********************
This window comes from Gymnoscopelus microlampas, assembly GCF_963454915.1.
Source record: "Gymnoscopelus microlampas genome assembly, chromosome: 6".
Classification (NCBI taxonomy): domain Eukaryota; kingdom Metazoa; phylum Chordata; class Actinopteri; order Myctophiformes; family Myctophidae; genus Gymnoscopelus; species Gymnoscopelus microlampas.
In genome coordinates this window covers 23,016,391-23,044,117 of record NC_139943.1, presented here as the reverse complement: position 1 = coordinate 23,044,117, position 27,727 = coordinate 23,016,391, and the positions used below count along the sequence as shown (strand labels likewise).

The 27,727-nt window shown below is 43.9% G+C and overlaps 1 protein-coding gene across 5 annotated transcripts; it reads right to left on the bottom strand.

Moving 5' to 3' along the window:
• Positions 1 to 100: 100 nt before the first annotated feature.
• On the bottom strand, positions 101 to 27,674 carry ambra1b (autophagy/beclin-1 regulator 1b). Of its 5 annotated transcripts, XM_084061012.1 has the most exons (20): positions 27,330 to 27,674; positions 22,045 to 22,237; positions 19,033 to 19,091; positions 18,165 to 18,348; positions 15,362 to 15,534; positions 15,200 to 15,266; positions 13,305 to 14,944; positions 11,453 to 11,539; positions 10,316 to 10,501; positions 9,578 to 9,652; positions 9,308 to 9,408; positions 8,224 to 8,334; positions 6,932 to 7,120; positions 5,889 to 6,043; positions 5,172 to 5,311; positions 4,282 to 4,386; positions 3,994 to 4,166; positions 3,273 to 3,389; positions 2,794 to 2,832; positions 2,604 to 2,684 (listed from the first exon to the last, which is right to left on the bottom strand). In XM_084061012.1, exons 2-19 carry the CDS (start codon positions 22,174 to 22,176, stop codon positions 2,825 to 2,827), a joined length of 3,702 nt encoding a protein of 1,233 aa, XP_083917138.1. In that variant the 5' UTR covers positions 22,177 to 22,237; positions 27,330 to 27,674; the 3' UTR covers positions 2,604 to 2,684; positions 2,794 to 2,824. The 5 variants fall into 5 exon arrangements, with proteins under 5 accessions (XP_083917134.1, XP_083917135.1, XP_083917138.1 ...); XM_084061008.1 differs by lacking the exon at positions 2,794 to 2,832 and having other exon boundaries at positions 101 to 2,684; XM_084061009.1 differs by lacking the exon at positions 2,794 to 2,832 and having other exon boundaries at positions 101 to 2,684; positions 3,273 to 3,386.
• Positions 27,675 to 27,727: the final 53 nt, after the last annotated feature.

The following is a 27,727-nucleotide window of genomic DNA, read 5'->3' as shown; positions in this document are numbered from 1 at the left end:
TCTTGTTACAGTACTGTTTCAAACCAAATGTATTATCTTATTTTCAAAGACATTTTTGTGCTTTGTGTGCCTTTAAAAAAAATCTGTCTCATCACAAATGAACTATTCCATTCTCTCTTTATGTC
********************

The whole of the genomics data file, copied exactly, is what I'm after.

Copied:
This window comes from Gymnoscopelus microlampas, assembly GCF_963454915.1.
Source record: "Gymnoscopelus microlampas genome assembly, chromosome: 6".
Classification (NCBI taxonomy): domain Eukaryota; kingdom Metazoa; phylum Chordata; class Actinopteri; order Myctophiformes; family Myctophidae; genus Gymnoscopelus; species Gymnoscopelus microlampas.
In genome coordinates this window covers 23,016,391-23,044,117 of record NC_139943.1, presented here as the reverse complement: position 1 = coordinate 23,044,117, position 27,727 = coordinate 23,016,391, and the positions used below count along the sequence as shown (strand labels likewise).

The 27,727-nt window shown below is 43.9% G+C and overlaps 1 protein-coding gene across 5 annotated transcripts; it reads right to left on the bottom strand.

Moving 5' to 3' along the window:
• Positions 1 to 100: 100 nt before the first annotated feature.
• On the bottom strand, positions 101 to 27,674 carry ambra1b (autophagy/beclin-1 regulator 1b). Of its 5 annotated transcripts, XM_084061012.1 has the most exons (20): positions 27,330 to 27,674; positions 22,045 to 22,237; positions 19,033 to 19,091; positions 18,165 to 18,348; positions 15,362 to 15,534; positions 15,200 to 15,266; positions 13,305 to 14,944; positions 11,453 to 11,539; positions 10,316 to 10,501; positions 9,578 to 9,652; positions 9,308 to 9,408; positions 8,224 to 8,334; positions 6,932 to 7,120; positions 5,889 to 6,043; positions 5,172 to 5,311; positions 4,282 to 4,386; positions 3,994 to 4,166; positions 3,273 to 3,389; positions 2,794 to 2,832; positions 2,604 to 2,684 (listed from the first exon to the last, which is right to left on the bottom strand). In XM_084061012.1, exons 2-19 carry the CDS (start codon positions 22,174 to 22,176, stop codon positions 2,825 to 2,827), a joined length of 3,702 nt encoding a protein of 1,233 aa, XP_083917138.1. In that variant the 5' UTR covers positions 22,177 to 22,237; positions 27,330 to 27,674; the 3' UTR covers positions 2,604 to 2,684; positions 2,794 to 2,824. The 5 variants fall into 5 exon arrangements, with proteins under 5 accessions (XP_083917134.1, XP_083917135.1, XP_083917138.1 ...); XM_084061008.1 differs by lacking the exon at positions 2,794 to 2,832 and having other exon boundaries at positions 101 to 2,684; XM_084061009.1 differs by lacking the exon at positions 2,794 to 2,832 and having other exon boundaries at positions 101 to 2,684; positions 3,273 to 3,386.
• Positions 27,675 to 27,727: the final 53 nt, after the last annotated feature.

The following is a 27,727-nucleotide window of genomic DNA, read 5'->3' as shown; positions in this document are numbered from 1 at the left end:
TCTTGTTACAGTACTGTTTCAAACCAAATGTATTATCTTATTTTCAAAGACATTTTTGTGCTTTGTGTGCCTTTAAAAAAAATCTGTCTCATCACAAATGAACTATTCCATTCTCTCTTTATGTC